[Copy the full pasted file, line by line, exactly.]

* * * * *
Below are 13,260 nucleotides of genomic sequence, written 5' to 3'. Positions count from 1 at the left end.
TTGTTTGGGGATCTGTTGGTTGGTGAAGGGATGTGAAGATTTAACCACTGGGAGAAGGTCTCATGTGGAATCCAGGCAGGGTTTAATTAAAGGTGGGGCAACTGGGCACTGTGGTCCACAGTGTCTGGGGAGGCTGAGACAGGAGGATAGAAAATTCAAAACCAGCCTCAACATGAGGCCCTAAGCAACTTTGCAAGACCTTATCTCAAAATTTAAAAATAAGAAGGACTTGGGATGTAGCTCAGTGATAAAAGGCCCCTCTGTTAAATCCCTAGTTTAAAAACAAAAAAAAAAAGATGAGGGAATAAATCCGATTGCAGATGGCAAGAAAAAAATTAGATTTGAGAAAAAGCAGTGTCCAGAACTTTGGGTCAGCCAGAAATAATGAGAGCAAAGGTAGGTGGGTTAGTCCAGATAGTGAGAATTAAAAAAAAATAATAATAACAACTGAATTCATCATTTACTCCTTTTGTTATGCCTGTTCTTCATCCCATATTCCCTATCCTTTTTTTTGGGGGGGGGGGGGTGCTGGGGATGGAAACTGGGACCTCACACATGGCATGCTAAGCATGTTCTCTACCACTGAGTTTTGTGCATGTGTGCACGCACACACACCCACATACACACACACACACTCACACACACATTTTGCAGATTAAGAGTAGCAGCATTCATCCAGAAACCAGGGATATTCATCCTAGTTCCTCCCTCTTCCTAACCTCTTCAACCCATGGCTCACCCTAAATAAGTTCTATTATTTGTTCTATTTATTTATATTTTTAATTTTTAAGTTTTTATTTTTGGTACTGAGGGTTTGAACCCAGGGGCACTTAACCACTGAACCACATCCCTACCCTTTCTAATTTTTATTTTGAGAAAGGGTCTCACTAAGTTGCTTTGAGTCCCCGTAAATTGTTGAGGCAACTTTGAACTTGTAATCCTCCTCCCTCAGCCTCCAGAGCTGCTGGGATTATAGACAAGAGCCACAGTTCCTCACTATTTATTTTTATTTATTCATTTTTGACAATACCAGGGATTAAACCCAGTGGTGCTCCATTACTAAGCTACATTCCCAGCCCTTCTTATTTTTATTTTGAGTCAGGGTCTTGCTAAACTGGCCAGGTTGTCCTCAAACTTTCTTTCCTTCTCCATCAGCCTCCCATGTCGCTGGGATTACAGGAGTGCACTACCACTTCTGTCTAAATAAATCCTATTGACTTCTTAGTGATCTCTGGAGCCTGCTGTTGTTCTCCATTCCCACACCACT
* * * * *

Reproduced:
Below are 13,260 nucleotides of genomic sequence, written 5' to 3'. Positions count from 1 at the left end.
TTGTTTGGGGATCTGTTGGTTGGTGAAGGGATGTGAAGATTTAACCACTGGGAGAAGGTCTCATGTGGAATCCAGGCAGGGTTTAATTAAAGGTGGGGCAACTGGGCACTGTGGTCCACAGTGTCTGGGGAGGCTGAGACAGGAGGATAGAAAATTCAAAACCAGCCTCAACATGAGGCCCTAAGCAACTTTGCAAGACCTTATCTCAAAATTTAAAAATAAGAAGGACTTGGGATGTAGCTCAGTGATAAAAGGCCCCTCTGTTAAATCCCTAGTTTAAAAACAAAAAAAAAAAGATGAGGGAATAAATCCGATTGCAGATGGCAAGAAAAAAATTAGATTTGAGAAAAAGCAGTGTCCAGAACTTTGGGTCAGCCAGAAATAATGAGAGCAAAGGTAGGTGGGTTAGTCCAGATAGTGAGAATTAAAAAAAAATAATAATAACAACTGAATTCATCATTTACTCCTTTTGTTATGCCTGTTCTTCATCCCATATTCCCTATCCTTTTTTTTGGGGGGGGGGGGGTGCTGGGGATGGAAACTGGGACCTCACACATGGCATGCTAAGCATGTTCTCTACCACTGAGTTTTGTGCATGTGTGCACGCACACACACCCACATACACACACACACACTCACACACACATTTTGCAGATTAAGAGTAGCAGCATTCATCCAGAAACCAGGGATATTCATCCTAGTTCCTCCCTCTTCCTAACCTCTTCAACCCATGGCTCACCCTAAATAAGTTCTATTATTTGTTCTATTTATTTATATTTTTAATTTTTAAGTTTTTATTTTTGGTACTGAGGGTTTGAACCCAGGGGCACTTAACCACTGAACCACATCCCTACCCTTTCTAATTTTTATTTTGAGAAAGGGTCTCACTAAGTTGCTTTGAGTCCCCGTAAATTGTTGAGGCAACTTTGAACTTGTAATCCTCCTCCCTCAGCCTCCAGAGCTGCTGGGATTATAGACAAGAGCCACAGTTCCTCACTATTTATTTTTATTTATTCATTTTTGACAATACCAGGGATTAAACCCAGTGGTGCTCCATTACTAAGCTACATTCCCAGCCCTTCTTATTTTTATTTTGAGTCAGGGTCTTGCTAAACTGGCCAGGTTGTCCTCAAACTTTCTTTCCTTCTCCATCAGCCTCCCATGTCGCTGGGATTACAGGAGTGCACTACCACTTCTGTCTAAATAAATCCTATTGACTTCTTAGTGATCTCTGGAGCCTGCTGTTGTTCTCCATTCCCACACCACT